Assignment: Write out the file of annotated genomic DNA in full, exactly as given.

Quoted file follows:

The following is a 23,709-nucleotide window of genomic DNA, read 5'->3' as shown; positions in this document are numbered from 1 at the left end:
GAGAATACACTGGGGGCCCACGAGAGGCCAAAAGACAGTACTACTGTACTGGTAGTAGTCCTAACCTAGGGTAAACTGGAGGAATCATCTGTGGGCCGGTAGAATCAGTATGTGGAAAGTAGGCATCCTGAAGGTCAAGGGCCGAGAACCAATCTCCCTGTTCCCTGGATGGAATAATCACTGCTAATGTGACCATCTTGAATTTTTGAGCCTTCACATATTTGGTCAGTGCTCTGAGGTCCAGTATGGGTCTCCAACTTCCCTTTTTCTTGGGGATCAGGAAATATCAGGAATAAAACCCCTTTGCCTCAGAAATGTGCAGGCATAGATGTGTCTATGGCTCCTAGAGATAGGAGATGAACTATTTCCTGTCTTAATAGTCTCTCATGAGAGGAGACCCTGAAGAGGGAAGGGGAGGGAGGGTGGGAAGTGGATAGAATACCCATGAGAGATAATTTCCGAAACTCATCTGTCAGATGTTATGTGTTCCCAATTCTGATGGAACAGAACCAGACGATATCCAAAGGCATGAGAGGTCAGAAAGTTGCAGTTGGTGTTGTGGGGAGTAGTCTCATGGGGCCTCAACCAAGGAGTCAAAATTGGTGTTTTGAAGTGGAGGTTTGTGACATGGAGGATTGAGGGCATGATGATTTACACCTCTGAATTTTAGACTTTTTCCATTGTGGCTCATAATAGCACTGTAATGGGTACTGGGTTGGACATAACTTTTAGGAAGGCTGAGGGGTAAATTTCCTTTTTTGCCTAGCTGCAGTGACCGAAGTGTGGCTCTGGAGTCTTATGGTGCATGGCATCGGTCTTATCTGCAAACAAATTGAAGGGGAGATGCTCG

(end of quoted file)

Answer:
The following is a 23,709-nucleotide window of genomic DNA, read 5'->3' as shown; positions in this document are numbered from 1 at the left end:
GAGAATACACTGGGGGCCCACGAGAGGCCAAAAGACAGTACTACTGTACTGGTAGTAGTCCTAACCTAGGGTAAACTGGAGGAATCATCTGTGGGCCGGTAGAATCAGTATGTGGAAAGTAGGCATCCTGAAGGTCAAGGGCCGAGAACCAATCTCCCTGTTCCCTGGATGGAATAATCACTGCTAATGTGACCATCTTGAATTTTTGAGCCTTCACATATTTGGTCAGTGCTCTGAGGTCCAGTATGGGTCTCCAACTTCCCTTTTTCTTGGGGATCAGGAAATATCAGGAATAAAACCCCTTTGCCTCAGAAATGTGCAGGCATAGATGTGTCTATGGCTCCTAGAGATAGGAGATGAACTATTTCCTGTCTTAATAGTCTCTCATGAGAGGAGACCCTGAAGAGGGAAGGGGAGGGAGGGTGGGAAGTGGATAGAATACCCATGAGAGATAATTTCCGAAACTCATCTGTCAGATGTTATGTGTTCCCAATTCTGATGGAACAGAACCAGACGATATCCAAAGGCATGAGAGGTCAGAAAGTTGCAGTTGGTGTTGTGGGGAGTAGTCTCATGGGGCCTCAACCAAGGAGTCAAAATTGGTGTTTTGAAGTGGAGGTTTGTGACATGGAGGATTGAGGGCATGATGATTTACACCTCTGAATTTTAGACTTTTTCCATTGTGGCTCATAATAGCACTGTAATGGGTACTGGGTTGGACATAACTTTTAGGAAGGCTGAGGGGTAAATTTCCTTTTTTGCCTAGCTGCAGTGACCGAAGTGTGGCTCTGGAGTCTTATGGTGCATGGCATCGGTCTTATCTGCAAACAAATTGAAGGGGAGATGCTCG